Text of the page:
Stimulation of glutamatergic afferents initiated Ca2+ oscillations in astrocytes (Fig. 4 C and D) and significantly increased the frequency of SICs in 9 of 21 MSNs tested (Fig. 4 E and F). (Afferents were stimulated with 10 trains of stimuli repeated at 1-s intervals. Individual trains consisted of seven stimuli at 30 Hz.) Stimulation of glutamatergic afferents evoked Ca2+ oscillations in astrocytes that persisted for several minutes after the stimulus (Fig. 4C) and were judged to be due to neuronal activity because TTX (1 μM) blocked stimulus-induced Ca2+ oscillations (Fig. 4D). Addition of the mGluR5 antagonist MPEP (50 μM) reversibly reduced the activity-dependent induction of astrocytic Ca2+ oscillations consistent with afferent activity acting through mGluR5 to stimulate astrocytes (Fig. 4D). Similar to Ca2+ oscillations, SICs were detected for minutes after afferent stimulation (Fig. 4 E and F). Blockade of mGluR5 with MPEP (50 μM) prevented the ability of afferent stimulation to induce SICs (Fig. 4G). The suppressive effect of MPEP on gliotransmission was not due to a reduction in postsynaptic sensitivity to released glutamate because low Ca2+ ACSF, which elevates astrocytic Ca2+ independent of mGluRs (23), was still able to stimulate SICs in the presence of MPEP (data not shown). Taken together with the observation that DHPG elevates astrocytic Ca2+ and induces SICs, these data demonstrate that mGluR5 is responsible for stimulating gliotransmission in response to afferent stimulation.

Enhanced Gliotransmission at Up-State Membrane Potentials Evokes Increased Action Potential Firing.

Because glutamate-dependent gliotransmission selectively activates NMDA receptors, it is important to determine the impact of this signaling pathway on MSNs under physiological concentrations of Mg2+ and at membrane potentials normally exhibited by MSNs. The MSNs of the NAc exhibit up- and down-states in vivo that are characterized by bistable states in which the membrane potential switches between approximately −85 and −65 mV (2830). Because the Mg2+ block of NMDA receptors can be reduced by depolarization, we asked whether depolarized membrane potentials equivalent to the up-state will enhance glutamate-dependent gliotransmission. In 1 mM Mg2+-containing ACSF and in the presence of TTX, to block activity-dependent synaptic transmission, we recorded the frequency of SICs in MSNs at holding potentials of −85 and −65 mV. Depolarization from −85 to −65 mV increased the amplitude of SICs from −42.0 ± 7.1 to −73.7 ± 12.4 pA (n = 19; Fig. 5A and B). Coincident with this increased amplitude of SICs at up-state membrane potentials was an increased frequency of detected SICs (Fig. 5C) that probably results from an increased sensitivity to detect SICs rather than to a true change in their frequency. In contrast to the enhancement of SIC amplitude at up-state compared with down-state membrane potentials, the amplitude of evoked AMPA/NMDA EPSCs decreased with depolarization (Fig. 5 D and E) because of a reduced driving force for the AMPA component of the EPSC, although the NMDA EPSC increased similar to NMDA-mediated SICs (Fig. 5 D and E).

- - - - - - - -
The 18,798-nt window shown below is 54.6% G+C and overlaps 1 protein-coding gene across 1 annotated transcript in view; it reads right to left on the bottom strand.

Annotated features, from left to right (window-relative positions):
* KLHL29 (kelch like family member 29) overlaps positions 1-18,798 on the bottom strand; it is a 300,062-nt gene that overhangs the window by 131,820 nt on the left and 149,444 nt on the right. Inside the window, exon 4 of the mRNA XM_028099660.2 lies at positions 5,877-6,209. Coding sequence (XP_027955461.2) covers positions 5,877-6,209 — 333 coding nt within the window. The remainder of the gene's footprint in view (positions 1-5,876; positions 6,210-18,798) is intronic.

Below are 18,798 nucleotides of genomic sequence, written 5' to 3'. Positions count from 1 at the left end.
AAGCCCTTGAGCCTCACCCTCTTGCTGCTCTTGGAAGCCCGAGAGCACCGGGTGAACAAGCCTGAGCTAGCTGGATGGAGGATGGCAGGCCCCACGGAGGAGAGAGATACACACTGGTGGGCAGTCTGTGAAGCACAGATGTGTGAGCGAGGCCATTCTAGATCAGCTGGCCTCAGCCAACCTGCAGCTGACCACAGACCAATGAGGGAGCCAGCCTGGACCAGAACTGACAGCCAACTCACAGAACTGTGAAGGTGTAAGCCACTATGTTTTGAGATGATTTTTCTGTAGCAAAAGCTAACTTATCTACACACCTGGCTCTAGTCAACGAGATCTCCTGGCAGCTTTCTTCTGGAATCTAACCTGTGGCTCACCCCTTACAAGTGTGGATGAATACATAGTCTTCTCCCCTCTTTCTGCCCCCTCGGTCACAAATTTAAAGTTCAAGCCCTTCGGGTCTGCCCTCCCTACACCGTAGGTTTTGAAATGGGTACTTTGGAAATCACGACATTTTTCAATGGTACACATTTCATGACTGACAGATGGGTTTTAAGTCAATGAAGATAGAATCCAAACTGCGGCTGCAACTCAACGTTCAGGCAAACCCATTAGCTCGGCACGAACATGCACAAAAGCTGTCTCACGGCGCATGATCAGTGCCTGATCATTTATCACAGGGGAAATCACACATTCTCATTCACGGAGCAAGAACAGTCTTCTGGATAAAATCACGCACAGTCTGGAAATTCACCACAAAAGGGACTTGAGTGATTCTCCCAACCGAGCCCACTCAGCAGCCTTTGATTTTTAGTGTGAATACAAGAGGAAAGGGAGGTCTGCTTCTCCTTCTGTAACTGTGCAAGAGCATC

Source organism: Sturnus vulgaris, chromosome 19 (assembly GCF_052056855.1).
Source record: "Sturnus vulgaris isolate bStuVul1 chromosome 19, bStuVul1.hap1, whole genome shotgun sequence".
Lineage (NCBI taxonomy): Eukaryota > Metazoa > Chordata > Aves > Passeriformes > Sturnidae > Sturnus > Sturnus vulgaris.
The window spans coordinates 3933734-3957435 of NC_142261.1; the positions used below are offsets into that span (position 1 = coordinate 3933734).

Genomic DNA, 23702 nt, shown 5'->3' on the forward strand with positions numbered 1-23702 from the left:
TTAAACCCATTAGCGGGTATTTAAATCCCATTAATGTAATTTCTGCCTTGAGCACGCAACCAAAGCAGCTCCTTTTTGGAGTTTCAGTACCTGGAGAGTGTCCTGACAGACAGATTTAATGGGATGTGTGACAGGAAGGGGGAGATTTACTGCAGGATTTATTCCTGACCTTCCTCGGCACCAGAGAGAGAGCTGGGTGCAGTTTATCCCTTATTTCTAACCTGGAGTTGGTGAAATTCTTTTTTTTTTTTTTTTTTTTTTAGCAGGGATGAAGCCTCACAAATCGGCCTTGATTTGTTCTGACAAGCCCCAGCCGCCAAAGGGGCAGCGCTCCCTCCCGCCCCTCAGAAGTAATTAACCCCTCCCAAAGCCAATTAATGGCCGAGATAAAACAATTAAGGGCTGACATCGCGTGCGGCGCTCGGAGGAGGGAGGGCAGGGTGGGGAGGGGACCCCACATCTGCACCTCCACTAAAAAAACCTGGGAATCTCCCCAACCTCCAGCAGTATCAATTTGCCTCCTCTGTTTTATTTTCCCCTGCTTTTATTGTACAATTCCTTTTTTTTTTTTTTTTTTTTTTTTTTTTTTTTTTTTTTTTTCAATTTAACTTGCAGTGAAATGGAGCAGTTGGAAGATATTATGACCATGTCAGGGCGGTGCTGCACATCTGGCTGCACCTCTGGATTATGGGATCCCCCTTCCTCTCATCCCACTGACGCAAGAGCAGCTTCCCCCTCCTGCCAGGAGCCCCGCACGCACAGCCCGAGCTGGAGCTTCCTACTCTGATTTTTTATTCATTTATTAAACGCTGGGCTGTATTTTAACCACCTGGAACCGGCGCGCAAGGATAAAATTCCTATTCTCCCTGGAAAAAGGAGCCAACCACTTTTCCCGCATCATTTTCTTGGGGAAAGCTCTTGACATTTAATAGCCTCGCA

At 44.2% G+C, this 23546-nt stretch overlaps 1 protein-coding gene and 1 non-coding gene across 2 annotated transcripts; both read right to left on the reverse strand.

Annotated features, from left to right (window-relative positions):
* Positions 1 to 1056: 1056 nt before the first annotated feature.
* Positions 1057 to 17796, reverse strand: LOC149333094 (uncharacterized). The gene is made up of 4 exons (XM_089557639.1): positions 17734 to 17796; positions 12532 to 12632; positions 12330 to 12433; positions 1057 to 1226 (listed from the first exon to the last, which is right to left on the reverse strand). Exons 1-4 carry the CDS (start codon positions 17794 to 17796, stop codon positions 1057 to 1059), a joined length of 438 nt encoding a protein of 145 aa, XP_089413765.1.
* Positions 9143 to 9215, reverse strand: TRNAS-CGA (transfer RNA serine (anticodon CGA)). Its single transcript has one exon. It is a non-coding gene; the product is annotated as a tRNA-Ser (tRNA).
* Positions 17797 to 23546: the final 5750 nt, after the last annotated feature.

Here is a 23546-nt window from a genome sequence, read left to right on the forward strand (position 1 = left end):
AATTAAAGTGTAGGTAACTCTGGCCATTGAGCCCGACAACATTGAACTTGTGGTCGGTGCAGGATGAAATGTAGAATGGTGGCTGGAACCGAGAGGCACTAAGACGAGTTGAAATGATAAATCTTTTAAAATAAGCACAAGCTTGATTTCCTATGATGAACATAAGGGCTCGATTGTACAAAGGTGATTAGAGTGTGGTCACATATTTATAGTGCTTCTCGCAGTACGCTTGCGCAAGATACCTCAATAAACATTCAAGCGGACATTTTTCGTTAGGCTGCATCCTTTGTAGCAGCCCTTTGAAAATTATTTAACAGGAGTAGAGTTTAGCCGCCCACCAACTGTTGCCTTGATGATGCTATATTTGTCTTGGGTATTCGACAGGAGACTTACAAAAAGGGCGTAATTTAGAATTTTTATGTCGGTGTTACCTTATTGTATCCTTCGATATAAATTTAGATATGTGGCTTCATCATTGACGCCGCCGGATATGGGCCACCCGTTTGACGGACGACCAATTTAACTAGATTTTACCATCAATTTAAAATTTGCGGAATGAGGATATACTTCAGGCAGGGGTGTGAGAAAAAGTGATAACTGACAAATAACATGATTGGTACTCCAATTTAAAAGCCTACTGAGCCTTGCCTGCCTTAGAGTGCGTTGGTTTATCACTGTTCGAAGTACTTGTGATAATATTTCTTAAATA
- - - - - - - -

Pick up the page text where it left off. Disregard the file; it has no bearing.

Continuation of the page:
Fig. 5.
Gliotransmission drives increased action potential generation in MSNs at up-state membrane potentials. (A) Average traces of SICs (n = 19) at holding potentials of −85 and −65 mV showing the enhancement of SIC amplitude at up-state (−65 ...

Because SIC but not EPSC amplitude is enhanced with depolarization from −85 to −65 mV, gliotransmission has the potential to provide a powerful excitation to MSNs at up-state membrane potentials. We therefore determined the impact of these SICs on MSN excitability. Afferents were stimulated (10 trains of 7, 30-Hz stimuli; Fig. 5F) to evoke delayed astrocytic Ca2+ oscillations and gliotransmission while making whole-cell recordings from pairs of MSNs in 1 mM Mg2+-containing ACSF (Fig. 5F). One neuron was maintained in voltage-clamp to identify SICs while the paired neuron was maintained in current-clamp to determine the impact of SICs on neuronal activity (Fig. 5F). d-AP5 (50 μM) prevented the detection of delayed slow depolarizations and associated SICs (n = 7). At a membrane potential of approximately −65 mV, 46% of gliotransmission-evoked depolarizations stimulated action potentials with an average of 15.0 ± 5.6 action potentials per event (n = 6; Fig. 5 F and I). In contrast, at a membrane potential of approximately −85 mV, 38.4% of these astrocyte-dependent depolarizations evoked action potentials (3.0 ± 1.1 action potentials per event, n = 5; Fig. 5 G and I).